If you’re a junior developer, two weeks into your first internship, I’d wager you’re probably feeling more than a little frustrated. You spent the first week diving into the codebase – difficult, but at least now you have some sense of what the hell is going on. But now you’ve been tasked with integrating a new feature – or three – and you’re struggling. You're unsatisfied and disappointed in your meagre output. Chances are, if you’re at a young startup, there isn’t even a senior developer you can turn to for help. You’ve been dropped in the deep end and left to fend for yourself.
It’s a situation that plays out every year. Eager students jump at what seems like a great opportunity, only to discover they’ve been set up to fail from day one. The good news? It’s avoidable. Here’s three things every student needs to ask their potential employer before signing up for an iOS internship:
1. Who will I be reporting to?
You should be paired with a senior developer who can serve as a mentor, as well as a sounding board when you run into problems. You’re looking for someone who will review your code, improve your skills, and help you navigate your new workplace. They should view helping you become a better iOS developer as one of the core parts of their job – not a chore. Ask if you can meet your potential new boss – even 15 minutes of conversation will give you a good idea of who they are and how they approach mentoring junior developers. Are they friendly? Honest about the company? These are good signs.
If you discover that you would be working alone, or with minimal interaction with the rest of the team, run. Good employers understand that hiring an intern is an investment. Leaving them to fend for themselves, or worse – treating them only as cheap labour – is a surefire way to burn them out, produce crappy code, and drive them to quit.
2. What sort of results would I be expected to deliver?
(Bonus question: How will those expectations change over time?)
Good employers know it will take an intern some time to ramp up and be productive. Actually, that applies to any new developer – regardless of skill level. You shouldn’t be expected to start banging out complex features the moment you walk through the door. That isn’t to say they shouldn’t expect greatness from you, eventually. But they should know it will take a little while to get there.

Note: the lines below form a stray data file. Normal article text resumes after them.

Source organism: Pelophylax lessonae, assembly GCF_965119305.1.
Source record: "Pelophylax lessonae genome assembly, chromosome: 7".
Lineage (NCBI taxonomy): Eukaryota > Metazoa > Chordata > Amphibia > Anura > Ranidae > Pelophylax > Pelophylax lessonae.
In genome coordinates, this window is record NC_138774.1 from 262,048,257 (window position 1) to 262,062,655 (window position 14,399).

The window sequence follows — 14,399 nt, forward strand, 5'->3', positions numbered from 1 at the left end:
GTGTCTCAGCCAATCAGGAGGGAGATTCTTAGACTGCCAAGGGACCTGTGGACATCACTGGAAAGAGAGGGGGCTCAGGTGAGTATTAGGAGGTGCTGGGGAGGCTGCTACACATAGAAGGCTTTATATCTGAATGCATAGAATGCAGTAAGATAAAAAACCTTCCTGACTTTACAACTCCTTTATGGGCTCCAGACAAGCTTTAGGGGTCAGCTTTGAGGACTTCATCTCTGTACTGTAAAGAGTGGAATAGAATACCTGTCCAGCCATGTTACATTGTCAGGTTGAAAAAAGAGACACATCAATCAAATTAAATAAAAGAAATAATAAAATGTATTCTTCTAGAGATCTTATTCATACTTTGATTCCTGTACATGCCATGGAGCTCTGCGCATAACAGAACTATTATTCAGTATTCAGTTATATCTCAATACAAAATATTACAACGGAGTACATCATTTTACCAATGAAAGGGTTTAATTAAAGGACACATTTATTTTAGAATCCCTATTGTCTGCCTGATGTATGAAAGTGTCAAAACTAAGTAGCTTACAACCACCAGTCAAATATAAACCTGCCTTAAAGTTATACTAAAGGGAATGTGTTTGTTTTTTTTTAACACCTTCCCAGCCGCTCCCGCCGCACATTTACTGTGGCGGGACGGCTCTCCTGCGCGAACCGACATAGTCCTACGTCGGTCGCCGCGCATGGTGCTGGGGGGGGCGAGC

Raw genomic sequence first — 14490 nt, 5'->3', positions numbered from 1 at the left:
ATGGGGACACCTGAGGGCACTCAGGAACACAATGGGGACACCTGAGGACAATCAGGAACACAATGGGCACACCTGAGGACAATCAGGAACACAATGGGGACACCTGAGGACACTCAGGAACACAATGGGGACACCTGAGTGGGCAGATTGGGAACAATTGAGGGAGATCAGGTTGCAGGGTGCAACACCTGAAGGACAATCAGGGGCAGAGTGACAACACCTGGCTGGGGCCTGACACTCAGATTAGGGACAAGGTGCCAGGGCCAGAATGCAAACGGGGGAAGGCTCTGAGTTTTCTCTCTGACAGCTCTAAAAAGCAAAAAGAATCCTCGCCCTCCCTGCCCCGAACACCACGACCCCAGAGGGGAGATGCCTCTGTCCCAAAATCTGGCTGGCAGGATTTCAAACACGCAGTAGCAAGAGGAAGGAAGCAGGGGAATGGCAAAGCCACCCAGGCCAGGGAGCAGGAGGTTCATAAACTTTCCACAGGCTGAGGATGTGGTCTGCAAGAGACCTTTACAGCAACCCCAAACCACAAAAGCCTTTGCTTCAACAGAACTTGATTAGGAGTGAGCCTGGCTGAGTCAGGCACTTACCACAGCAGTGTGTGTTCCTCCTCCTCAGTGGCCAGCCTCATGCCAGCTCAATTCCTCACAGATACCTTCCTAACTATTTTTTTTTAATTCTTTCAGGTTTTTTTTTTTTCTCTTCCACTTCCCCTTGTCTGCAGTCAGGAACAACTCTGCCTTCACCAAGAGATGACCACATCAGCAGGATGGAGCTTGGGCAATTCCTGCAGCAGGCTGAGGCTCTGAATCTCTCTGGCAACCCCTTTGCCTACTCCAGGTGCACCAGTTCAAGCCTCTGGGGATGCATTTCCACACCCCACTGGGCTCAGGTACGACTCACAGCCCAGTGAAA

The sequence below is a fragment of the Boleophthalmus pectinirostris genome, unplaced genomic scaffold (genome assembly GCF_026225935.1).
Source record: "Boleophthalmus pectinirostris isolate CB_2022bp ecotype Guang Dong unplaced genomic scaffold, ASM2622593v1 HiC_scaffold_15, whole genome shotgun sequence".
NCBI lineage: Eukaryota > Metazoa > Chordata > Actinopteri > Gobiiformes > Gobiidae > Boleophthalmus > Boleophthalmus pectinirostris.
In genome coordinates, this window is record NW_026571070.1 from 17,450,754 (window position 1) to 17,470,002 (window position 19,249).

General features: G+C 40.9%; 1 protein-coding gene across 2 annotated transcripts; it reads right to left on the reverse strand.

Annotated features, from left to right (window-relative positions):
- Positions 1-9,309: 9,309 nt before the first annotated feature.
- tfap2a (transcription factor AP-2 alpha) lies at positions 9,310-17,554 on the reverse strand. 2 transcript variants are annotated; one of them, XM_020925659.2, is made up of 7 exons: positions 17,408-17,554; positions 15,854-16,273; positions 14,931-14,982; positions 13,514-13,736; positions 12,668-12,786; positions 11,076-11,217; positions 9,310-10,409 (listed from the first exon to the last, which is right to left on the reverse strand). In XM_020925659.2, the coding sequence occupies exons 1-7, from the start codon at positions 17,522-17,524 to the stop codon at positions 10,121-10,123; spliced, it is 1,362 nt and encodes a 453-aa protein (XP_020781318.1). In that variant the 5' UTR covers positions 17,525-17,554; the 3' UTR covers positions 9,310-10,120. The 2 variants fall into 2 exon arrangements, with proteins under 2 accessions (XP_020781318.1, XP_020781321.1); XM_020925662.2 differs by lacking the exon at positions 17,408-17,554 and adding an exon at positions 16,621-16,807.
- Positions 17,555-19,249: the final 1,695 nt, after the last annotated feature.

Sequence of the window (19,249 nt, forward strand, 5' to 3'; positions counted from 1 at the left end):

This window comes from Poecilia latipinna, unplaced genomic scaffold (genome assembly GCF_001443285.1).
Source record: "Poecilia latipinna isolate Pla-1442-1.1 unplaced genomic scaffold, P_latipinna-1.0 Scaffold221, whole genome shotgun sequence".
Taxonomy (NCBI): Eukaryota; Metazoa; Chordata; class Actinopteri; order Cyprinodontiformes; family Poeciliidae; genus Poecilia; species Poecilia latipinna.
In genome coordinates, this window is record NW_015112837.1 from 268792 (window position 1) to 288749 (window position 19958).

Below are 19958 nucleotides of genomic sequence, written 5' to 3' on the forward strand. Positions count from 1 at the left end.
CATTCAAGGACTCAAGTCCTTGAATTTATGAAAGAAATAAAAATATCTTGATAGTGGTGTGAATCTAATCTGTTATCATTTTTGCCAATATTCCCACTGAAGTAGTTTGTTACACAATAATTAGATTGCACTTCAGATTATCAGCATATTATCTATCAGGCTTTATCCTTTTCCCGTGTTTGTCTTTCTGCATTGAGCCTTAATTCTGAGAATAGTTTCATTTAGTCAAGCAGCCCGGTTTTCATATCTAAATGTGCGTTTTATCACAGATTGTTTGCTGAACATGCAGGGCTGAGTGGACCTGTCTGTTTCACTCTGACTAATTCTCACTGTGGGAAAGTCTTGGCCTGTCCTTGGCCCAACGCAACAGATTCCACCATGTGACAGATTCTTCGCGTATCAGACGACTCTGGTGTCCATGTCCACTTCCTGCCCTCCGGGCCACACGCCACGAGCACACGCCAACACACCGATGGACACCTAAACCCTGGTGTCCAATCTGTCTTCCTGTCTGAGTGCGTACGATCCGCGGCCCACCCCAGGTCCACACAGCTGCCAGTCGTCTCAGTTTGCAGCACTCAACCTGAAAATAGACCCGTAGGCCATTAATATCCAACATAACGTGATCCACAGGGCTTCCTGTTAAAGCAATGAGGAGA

If their expectations for a junior iOS developer sound wildly unrealistic, it’s time to move on. Many employers mean well. But your first internship should be at a company that has a history of working with junior developers and knows what it takes to make them successful. They already “get it”.
3. What will my hours be like?
Many developers, regardless of skill level, like to be a hero. They work well into the night, cranking out code at a furious pace. When faced with impossible deadlines, they take pride in doing whatever it takes to get the job done. Junior developers can be especially prone to taking this approach, eager to prove themselves. As David Heinemeier Hansson puts it, "When there’s a crisis, it can pay to just carry on no matter what. Get the problem solved and celebrate victory. Winning through shear effort.” Early in your career, however, it can be difficult to distinguish between a true crisis and struggles that are a normal part of learning.
David continues, "But most days are not like that. Most features need not heroes. They need realists."
Good employers understand that while working crazy hours can pay off in the (very) short term, the returns diminish rapidly. They know that, often, the best thing you can do is close your laptop and go home for the night. An internship shouldn’t feel like a work camp. You can’t learn effectively if you spend all of your time just trying to stay above water. If your potential employer doesn’t encourage their staff to have lives outside of the office, it’s a big red flag. It's fine if you want to go above and beyond – in fact, I encourage it – but that's something you can only do if you aren't already pushed to the limit.
Use this checklist before saying 'Yes'
You're considering an offer for your very first iOS internship. Before you accept, run through this checklist:
- Will you be paired with a senior developer?
- Have you had a chance to meet your new boss/team ahead of time?
- Are there realistic expectations of your output? Especially in the first few weeks?
- Is there a plan to help you improve your skills over time?
- Will you have a life outside the office?
Obviously this checklist isn't comprehensive – you'll have your own requirements and red flags. But if you find an employer who checks off each box, you're in a great spot. Good luck out there!